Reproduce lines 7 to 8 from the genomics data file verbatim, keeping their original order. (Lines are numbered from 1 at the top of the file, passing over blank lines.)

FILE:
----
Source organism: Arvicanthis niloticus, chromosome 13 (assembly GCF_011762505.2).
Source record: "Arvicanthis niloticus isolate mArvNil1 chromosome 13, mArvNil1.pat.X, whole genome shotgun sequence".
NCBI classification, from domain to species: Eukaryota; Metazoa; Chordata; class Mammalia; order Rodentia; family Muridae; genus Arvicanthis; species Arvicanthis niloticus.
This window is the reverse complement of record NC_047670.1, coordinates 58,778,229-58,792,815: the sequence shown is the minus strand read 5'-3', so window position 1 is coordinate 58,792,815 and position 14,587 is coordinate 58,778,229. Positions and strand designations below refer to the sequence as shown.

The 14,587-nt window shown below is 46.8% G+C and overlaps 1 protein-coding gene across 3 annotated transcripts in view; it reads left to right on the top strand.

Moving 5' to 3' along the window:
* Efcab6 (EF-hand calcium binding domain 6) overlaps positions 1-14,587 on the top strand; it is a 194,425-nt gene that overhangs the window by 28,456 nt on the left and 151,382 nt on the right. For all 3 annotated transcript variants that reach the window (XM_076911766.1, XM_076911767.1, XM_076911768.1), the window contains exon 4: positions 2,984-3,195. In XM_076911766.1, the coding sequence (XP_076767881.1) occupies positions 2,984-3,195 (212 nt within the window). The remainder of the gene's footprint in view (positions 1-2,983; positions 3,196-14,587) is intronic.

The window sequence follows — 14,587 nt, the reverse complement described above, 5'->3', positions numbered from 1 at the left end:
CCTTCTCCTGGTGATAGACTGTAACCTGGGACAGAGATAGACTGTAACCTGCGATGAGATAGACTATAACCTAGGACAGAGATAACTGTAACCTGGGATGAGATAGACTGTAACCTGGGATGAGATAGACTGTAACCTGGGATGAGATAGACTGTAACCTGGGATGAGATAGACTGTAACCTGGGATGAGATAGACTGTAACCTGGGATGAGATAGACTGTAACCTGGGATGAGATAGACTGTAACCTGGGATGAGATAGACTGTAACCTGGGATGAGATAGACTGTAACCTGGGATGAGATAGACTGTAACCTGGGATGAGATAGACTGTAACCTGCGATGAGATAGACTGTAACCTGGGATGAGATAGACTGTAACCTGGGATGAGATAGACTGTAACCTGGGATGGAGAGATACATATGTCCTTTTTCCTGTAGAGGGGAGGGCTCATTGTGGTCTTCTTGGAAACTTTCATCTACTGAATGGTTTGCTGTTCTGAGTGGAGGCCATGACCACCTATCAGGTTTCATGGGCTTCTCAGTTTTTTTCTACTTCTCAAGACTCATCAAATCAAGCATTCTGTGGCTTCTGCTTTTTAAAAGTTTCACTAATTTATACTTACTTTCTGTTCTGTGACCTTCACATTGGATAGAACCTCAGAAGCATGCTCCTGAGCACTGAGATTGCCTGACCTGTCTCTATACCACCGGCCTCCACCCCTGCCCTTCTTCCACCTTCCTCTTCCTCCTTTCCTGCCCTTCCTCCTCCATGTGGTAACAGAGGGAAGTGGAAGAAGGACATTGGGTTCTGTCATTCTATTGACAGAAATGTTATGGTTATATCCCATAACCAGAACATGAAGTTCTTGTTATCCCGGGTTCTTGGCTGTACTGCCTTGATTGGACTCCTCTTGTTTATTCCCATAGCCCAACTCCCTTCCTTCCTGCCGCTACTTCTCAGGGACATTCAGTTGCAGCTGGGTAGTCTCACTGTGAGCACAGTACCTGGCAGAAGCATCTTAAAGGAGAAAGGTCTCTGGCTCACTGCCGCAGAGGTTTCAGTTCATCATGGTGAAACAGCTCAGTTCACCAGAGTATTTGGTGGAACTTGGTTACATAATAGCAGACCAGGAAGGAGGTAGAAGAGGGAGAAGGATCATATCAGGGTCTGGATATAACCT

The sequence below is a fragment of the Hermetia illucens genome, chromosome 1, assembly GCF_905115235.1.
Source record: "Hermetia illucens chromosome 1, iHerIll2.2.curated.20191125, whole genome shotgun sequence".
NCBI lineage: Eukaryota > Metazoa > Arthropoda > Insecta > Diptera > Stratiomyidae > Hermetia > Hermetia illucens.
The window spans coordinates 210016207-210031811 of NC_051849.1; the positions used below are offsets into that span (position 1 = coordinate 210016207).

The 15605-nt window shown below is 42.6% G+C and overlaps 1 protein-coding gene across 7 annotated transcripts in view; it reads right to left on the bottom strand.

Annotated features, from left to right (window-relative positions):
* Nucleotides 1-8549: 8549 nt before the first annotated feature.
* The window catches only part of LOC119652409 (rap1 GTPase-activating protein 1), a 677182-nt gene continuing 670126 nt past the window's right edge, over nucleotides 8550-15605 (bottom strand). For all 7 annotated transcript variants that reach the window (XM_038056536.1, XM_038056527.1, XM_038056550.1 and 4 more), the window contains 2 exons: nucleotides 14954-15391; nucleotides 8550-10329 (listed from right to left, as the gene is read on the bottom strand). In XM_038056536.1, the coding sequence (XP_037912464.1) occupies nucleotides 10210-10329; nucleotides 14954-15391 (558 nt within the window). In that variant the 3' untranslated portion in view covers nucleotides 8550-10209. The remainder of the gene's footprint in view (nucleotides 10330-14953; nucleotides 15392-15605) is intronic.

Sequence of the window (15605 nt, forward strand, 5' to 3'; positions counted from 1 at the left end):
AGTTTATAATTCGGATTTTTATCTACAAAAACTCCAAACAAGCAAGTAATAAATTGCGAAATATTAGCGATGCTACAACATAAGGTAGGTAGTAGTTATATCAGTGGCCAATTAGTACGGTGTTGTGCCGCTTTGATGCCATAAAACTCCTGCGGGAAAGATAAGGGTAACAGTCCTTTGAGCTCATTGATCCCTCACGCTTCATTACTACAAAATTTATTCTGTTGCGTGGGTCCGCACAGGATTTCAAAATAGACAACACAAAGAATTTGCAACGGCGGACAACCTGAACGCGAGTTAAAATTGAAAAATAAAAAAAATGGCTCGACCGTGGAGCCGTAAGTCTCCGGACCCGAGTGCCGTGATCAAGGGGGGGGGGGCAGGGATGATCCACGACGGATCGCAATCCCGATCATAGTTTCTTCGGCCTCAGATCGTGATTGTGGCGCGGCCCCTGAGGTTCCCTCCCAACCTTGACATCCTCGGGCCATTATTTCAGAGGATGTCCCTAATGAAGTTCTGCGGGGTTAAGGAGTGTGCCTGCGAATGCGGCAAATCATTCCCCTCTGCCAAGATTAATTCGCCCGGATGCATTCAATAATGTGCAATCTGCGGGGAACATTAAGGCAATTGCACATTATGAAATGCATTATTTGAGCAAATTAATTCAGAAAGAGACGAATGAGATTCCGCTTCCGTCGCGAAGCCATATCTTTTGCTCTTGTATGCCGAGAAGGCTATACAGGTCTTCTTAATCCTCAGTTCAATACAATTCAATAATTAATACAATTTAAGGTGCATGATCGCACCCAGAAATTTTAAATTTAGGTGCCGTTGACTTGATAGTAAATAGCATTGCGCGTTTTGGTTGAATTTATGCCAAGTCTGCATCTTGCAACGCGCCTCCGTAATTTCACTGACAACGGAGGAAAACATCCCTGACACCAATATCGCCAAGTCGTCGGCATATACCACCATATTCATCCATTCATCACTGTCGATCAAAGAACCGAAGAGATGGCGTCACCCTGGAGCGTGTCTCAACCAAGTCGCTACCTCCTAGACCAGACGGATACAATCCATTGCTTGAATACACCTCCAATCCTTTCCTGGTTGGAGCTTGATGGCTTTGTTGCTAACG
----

* Efcab6 (EF-hand calcium binding domain 6) overlaps positions 1-14,587 on the top strand; it is a 194,425-nt gene that overhangs the window by 28,456 nt on the left and 151,382 nt on the right. For all 3 annotated transcript variants that reach the window (XM_076911766.1, XM_076911767.1, XM_076911768.1), the window contains exon 4: positions 2,984-3,195. In XM_076911766.1, the coding sequence (XP_076767881.1) occupies positions 2,984-3,195 (212 nt within the window). The remainder of the gene's footprint in view (positions 1-2,983; positions 3,196-14,587) is intronic.

The window sequence follows — 14,587 nt, the reverse complement described above, 5'->3', positions numbered from 1 at the left end: